• Academic references – your referees should include at least two professors who have worked with you

Once you have supplied these materials, your eligibility as a PhD candidate can be confirmed.

Interviews

Some structured PhD programmes interview applicants. This will typically be in front of the supervising board for that programme. Interviews for traditional programmes are usually conducted with your chosen supervisor (and may be more informal).

Interviews for international students are typically conducted over skype.

What happens during a PhD interview?

Your interview for a PhD in Germany will follow a fairly standard format (apart from the fact in may take place online). Our guides give advice on what happens at a PhD interview and an overview of some questions you might be asked.

Student visas

Visa information for UK students Germany

UK students will no longer be EU citizens from the 2021-22 academic year onwards. This means you may be considered as an international student when studying in Germany. You may be subject to different visa requirements and fee rates, unless otherwise stated.

Germany is a popular destination for international study in Europe. Its immigration system reflects this. Students from a wide range of countries are able to enter Germany freely without a visa.

Who needs a visa to study in Germany?

Students from the following countries are able to study in Germany without a visa:

  • The EU, EEA and Switzerland
  • Australia, Canada, Israel, Japan, New Zealand, South Korea and the USA
  • China, Hong Kong and Macao (you must hold a Special Administrative Region passport)
  • Taiwan (your passport must have an identity card number)
  • Albania, Bosnia & Herzegovina, Georgia, Macedonia, Moldova, Montenegro, Serbia and Ukraine (you must hold a biometric passport)
  • Andorra, Brazil, El Salvador, Honduras, Monaco and San Marino (you must not intend to seek separate employment before or after your degree)

If you are an international student from another country, you need a visa in to study in Germany.

Visa types

There are two types of visa for PhD students in Germany:

  • A Student Applicant Visa (Visum zur Studienbewerbung) allows you to enter Germany for 3-months to complete your admissions. You use this to apply for your full Student Visa
  • A Student Visa (Visum zu Studienzwecken) allows you to enter Germany for up to 3-months once accepted for PhD study.You can then apply for a residence permit

Regardless of your visa requirements, you will also need to register your presence in Germany once you arrive:

  • Students of all nationalities should visit the Resident Registration Office (Bürgeramt / Bürgerbüro) within one-week of arrival. Here you can obtain a confirmation of registration (Meldebestätigung) proving you are living in Germany legally
  • Non-EU / EEA students must also visit the Alien Registration Office (Ausländerbehörde) before your student visa expires to apply for a residence permit

What you'll need for a visa

There are several requirements and documents you must take with you when you apply for your visa or residence permit:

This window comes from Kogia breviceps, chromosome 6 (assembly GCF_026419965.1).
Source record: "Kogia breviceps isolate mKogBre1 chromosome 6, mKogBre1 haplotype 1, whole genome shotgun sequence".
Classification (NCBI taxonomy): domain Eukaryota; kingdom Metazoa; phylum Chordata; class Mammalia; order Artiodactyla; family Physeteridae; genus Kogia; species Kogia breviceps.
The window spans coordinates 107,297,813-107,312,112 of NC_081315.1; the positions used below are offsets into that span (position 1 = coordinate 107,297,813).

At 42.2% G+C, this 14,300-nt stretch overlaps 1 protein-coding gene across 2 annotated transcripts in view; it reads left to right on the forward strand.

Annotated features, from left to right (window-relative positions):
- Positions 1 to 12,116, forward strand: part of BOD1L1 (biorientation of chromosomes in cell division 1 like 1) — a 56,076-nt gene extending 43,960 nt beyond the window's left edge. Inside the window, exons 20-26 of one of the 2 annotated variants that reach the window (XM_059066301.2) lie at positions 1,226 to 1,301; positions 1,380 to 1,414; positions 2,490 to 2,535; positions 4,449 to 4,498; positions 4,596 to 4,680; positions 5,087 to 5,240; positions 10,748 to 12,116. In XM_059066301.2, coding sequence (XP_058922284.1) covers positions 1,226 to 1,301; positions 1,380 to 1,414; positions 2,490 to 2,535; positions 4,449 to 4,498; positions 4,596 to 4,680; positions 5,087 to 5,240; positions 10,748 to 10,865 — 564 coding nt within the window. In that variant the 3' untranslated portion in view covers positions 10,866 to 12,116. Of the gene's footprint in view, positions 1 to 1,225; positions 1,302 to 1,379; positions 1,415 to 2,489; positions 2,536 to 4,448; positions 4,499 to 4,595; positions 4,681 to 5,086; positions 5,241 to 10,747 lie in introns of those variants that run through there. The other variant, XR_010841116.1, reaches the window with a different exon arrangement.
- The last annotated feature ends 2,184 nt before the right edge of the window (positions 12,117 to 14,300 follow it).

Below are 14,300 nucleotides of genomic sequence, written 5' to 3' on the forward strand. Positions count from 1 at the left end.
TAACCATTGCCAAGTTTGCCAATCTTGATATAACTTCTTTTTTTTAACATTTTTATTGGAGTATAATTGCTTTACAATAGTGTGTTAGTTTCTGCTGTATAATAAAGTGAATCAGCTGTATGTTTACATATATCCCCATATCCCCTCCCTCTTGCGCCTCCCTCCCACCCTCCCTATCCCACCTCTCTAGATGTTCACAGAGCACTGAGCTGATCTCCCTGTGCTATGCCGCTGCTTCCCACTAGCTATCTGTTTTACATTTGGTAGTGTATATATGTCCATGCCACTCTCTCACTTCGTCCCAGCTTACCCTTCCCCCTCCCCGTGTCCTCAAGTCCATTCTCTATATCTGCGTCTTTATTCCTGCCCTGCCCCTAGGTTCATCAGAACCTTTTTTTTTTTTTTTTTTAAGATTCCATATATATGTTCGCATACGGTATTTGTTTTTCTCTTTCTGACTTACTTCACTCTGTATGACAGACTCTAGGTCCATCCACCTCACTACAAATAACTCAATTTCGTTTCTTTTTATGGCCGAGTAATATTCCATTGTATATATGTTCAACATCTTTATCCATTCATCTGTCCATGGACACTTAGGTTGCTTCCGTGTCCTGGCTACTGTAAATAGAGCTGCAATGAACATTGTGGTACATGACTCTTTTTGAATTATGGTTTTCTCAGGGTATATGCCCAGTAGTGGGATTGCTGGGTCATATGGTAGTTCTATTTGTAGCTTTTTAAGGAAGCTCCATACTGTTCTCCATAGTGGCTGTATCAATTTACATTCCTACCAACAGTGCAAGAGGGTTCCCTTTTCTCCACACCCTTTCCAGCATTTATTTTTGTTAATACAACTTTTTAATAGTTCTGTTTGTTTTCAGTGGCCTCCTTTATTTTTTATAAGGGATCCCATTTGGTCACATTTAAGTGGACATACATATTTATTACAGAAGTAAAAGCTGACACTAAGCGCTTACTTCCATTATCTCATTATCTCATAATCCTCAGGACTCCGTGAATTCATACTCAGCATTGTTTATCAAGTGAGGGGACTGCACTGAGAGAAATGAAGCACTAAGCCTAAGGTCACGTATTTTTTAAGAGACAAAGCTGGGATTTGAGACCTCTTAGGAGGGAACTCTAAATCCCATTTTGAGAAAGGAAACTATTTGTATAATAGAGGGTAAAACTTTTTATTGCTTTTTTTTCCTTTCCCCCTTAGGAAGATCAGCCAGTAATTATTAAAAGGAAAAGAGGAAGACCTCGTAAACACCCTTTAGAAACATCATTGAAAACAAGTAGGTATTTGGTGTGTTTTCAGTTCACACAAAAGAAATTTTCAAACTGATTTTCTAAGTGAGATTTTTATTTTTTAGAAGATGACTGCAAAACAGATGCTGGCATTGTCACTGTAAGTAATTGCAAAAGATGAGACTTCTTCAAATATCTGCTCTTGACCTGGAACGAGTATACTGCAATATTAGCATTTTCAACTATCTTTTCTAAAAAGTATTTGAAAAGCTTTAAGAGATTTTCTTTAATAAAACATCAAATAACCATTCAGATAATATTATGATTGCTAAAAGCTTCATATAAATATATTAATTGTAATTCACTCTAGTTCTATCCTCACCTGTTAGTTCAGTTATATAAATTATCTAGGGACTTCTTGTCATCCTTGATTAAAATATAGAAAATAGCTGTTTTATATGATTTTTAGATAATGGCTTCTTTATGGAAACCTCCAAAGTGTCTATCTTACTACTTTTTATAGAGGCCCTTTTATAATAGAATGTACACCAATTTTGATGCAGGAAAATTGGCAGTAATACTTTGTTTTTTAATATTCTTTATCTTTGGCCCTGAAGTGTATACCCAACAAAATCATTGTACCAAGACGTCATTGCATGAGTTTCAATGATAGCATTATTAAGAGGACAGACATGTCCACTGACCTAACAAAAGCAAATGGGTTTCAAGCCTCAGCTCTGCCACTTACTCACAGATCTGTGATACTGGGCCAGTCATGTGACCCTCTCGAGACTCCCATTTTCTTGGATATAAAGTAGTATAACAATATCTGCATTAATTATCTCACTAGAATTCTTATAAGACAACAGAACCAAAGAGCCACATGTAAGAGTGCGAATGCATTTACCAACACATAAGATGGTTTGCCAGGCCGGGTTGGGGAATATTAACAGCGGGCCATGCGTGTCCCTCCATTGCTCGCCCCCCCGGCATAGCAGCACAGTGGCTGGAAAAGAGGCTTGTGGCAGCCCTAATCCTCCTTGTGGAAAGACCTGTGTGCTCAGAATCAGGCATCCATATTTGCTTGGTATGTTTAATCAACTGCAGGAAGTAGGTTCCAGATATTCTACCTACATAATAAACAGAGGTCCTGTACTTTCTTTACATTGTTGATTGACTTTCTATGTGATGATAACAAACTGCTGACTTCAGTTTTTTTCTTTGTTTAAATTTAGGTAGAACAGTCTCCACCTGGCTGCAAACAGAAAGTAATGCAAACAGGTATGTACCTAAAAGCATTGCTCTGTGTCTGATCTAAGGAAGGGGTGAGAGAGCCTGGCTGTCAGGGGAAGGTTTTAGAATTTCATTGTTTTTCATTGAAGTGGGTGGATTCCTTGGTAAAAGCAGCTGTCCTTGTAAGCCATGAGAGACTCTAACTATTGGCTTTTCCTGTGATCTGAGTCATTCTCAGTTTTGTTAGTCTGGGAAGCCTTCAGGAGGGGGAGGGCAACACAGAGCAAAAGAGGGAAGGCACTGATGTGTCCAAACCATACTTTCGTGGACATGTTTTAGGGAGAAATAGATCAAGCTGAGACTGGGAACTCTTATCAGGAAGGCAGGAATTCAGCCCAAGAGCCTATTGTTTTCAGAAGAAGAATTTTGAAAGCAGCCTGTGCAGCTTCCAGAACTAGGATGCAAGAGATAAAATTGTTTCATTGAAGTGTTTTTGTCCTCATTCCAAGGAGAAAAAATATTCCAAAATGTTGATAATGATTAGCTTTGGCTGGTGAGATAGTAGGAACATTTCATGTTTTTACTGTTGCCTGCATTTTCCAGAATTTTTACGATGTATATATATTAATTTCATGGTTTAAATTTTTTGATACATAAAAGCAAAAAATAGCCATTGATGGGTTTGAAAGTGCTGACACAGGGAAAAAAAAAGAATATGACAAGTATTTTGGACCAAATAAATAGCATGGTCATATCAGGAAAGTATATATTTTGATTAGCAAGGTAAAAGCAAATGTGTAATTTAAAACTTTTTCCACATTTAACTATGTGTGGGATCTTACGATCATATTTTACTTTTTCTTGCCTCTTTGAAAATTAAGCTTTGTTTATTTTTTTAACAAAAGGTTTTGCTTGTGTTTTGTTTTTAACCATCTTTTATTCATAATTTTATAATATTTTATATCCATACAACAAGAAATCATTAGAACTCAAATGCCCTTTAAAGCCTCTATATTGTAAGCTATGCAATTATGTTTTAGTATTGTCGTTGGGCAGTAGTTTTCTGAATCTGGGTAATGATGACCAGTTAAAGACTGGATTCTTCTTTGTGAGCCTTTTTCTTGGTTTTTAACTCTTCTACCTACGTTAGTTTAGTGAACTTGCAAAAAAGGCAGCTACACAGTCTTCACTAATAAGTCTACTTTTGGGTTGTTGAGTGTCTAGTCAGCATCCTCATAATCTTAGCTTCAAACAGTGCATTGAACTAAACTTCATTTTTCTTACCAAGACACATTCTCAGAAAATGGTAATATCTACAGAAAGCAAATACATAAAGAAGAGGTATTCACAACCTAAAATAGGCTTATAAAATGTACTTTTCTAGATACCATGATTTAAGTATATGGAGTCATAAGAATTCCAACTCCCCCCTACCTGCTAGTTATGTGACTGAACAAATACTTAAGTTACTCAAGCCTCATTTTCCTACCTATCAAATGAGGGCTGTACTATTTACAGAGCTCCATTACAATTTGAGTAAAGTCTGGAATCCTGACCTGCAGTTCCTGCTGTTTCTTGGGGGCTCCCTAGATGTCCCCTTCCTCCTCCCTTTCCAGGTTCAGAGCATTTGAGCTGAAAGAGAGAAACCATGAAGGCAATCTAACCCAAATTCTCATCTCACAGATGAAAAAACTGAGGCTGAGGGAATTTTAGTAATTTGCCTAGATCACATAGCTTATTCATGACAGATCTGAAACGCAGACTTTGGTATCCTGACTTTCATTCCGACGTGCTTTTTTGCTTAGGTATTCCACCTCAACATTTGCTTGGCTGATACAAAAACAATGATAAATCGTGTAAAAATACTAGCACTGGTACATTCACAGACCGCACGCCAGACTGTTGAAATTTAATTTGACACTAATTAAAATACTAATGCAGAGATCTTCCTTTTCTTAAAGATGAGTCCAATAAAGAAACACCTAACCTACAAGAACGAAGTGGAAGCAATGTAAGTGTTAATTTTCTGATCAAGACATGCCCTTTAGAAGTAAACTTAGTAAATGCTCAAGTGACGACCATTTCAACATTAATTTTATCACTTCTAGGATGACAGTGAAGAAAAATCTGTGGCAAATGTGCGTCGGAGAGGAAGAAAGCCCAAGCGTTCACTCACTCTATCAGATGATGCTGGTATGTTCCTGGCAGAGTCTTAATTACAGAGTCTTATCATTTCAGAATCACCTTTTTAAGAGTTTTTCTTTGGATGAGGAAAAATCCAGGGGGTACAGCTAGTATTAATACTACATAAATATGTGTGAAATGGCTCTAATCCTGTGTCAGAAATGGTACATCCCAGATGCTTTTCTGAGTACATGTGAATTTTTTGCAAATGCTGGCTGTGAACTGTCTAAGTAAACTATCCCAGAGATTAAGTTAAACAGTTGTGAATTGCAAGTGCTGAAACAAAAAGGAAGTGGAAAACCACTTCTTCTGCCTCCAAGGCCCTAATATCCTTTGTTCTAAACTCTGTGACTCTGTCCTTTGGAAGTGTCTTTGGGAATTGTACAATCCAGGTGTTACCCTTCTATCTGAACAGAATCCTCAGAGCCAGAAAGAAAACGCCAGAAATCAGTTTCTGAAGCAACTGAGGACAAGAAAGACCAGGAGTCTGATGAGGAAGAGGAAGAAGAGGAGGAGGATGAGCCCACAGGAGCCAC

Academic documents

  • letter of admission to a recognised German university
  • your full academic transcripts
  • Personal documents

    • your passport (valid for the duration of your PhD),
    • two passport photos
    • a tenancy agreement proving you have secured accommodation for your stay

    Other documents

    • proof of health insurance valid for your entire stay
    • language qualifications for the language your thesis will be in
    • evidence of financial resources (€11,208 per year)
    • your Meldebestätigung (if applying for a residence permit)

    A residence permit will up to €110 and your visa approximately €75.

    Health insurance

    By law every resident in Germany must have valid health insurance, you will not be allowed to enrol at university or apply for a student visa without it.

    Germany has social insurance agreements with the European Union member states. This means that if you're an EU national your European Health Insurance Card (EHIC) will cover you within Germany.

    For students from other countries there are many insurers within Germany that will provide medical insurance for international students. Your university’s international office may also be able to provide advice.

Next steps

Germany is a popular destination for international workers, but it is important to begin career-planning during your doctorate. For example, most employers in Germany will prefer you to be able to speak German.

Can I work in Germany after my PhD?

The regulations for working in Germany after a PhD depend upon your nationality.

Students from EU and EEA countries will not need a work permit. You will have the same access to the employment market as German nationals.

Students from outside the EU and EEA can apply for a Job Seeker's visa, which is valid for six months while you seek employment.

EU Blue Card

Once you have accepted a job you must apply for a German residence permit or an EU Blue Card. The EU Blue Card is preferable if you intend to work in another EU state, however you must have secured a job that pays at least €56,800 per year (this amount is slightly lower for workers in fields that suffer from labour shortages, at €44,304 per year).

Find out more

Find a PhD in Germany

Ready to start browsing some current PhD opportunities in Germany? Alternatively, you can look at our other guides to PhD study abroad.

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Last Updated: 31 October 2022